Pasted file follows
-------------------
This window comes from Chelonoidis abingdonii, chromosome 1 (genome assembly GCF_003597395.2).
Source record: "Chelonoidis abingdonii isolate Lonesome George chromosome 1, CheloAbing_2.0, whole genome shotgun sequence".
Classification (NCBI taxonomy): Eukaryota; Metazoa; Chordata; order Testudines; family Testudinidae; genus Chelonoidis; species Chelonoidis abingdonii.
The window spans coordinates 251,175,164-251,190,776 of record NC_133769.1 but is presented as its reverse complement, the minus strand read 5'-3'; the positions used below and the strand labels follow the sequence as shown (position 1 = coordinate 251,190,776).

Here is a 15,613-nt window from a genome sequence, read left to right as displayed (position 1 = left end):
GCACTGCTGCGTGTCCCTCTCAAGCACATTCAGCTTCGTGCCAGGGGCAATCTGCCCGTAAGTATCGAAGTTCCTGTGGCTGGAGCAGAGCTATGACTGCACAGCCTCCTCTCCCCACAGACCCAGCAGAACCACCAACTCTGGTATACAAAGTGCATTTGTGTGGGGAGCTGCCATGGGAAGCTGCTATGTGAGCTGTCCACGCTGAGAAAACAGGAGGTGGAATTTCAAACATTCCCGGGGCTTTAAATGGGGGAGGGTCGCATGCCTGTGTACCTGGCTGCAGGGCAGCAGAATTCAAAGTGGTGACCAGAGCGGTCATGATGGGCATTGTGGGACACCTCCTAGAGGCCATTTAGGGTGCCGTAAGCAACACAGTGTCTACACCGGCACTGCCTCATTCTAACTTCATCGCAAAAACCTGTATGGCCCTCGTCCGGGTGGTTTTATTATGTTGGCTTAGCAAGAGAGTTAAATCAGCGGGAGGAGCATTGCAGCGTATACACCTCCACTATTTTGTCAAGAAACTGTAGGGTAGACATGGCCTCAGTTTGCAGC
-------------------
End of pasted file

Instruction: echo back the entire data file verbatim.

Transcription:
This window comes from Chelonoidis abingdonii, chromosome 1 (genome assembly GCF_003597395.2).
Source record: "Chelonoidis abingdonii isolate Lonesome George chromosome 1, CheloAbing_2.0, whole genome shotgun sequence".
Classification (NCBI taxonomy): Eukaryota; Metazoa; Chordata; order Testudines; family Testudinidae; genus Chelonoidis; species Chelonoidis abingdonii.
The window spans coordinates 251,175,164-251,190,776 of record NC_133769.1 but is presented as its reverse complement, the minus strand read 5'-3'; the positions used below and the strand labels follow the sequence as shown (position 1 = coordinate 251,190,776).

Here is a 15,613-nt window from a genome sequence, read left to right as displayed (position 1 = left end):
GCACTGCTGCGTGTCCCTCTCAAGCACATTCAGCTTCGTGCCAGGGGCAATCTGCCCGTAAGTATCGAAGTTCCTGTGGCTGGAGCAGAGCTATGACTGCACAGCCTCCTCTCCCCACAGACCCAGCAGAACCACCAACTCTGGTATACAAAGTGCATTTGTGTGGGGAGCTGCCATGGGAAGCTGCTATGTGAGCTGTCCACGCTGAGAAAACAGGAGGTGGAATTTCAAACATTCCCGGGGCTTTAAATGGGGGAGGGTCGCATGCCTGTGTACCTGGCTGCAGGGCAGCAGAATTCAAAGTGGTGACCAGAGCGGTCATGATGGGCATTGTGGGACACCTCCTAGAGGCCATTTAGGGTGCCGTAAGCAACACAGTGTCTACACCGGCACTGCCTCATTCTAACTTCATCGCAAAAACCTGTATGGCCCTCGTCCGGGTGGTTTTATTATGTTGGCTTAGCAAGAGAGTTAAATCAGCGGGAGGAGCATTGCAGCGTATACACCTCCACTATTTTGTCAAGAAACTGTAGGGTAGACATGGCCTCAGTTTGCAGC